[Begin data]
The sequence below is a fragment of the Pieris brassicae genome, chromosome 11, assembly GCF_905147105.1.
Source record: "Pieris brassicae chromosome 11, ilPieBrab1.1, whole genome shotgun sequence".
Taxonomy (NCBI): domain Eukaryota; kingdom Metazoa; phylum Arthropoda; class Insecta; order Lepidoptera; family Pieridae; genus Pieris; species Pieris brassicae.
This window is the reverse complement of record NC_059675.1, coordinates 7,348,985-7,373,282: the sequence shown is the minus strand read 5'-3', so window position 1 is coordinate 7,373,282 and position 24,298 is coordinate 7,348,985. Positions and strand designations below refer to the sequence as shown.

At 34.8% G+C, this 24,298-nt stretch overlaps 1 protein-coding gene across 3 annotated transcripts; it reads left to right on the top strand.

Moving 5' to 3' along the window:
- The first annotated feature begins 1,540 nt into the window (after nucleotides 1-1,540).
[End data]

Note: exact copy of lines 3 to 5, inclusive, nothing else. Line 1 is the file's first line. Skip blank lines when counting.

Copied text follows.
Taxonomy (NCBI): domain Eukaryota; kingdom Metazoa; phylum Arthropoda; class Insecta; order Lepidoptera; family Pieridae; genus Pieris; species Pieris brassicae.
This window is the reverse complement of record NC_059675.1, coordinates 7,348,985-7,373,282: the sequence shown is the minus strand read 5'-3', so window position 1 is coordinate 7,373,282 and position 24,298 is coordinate 7,348,985. Positions and strand designations below refer to the sequence as shown.

At 34.8% G+C, this 24,298-nt stretch overlaps 1 protein-coding gene across 3 annotated transcripts; it reads left to right on the top strand.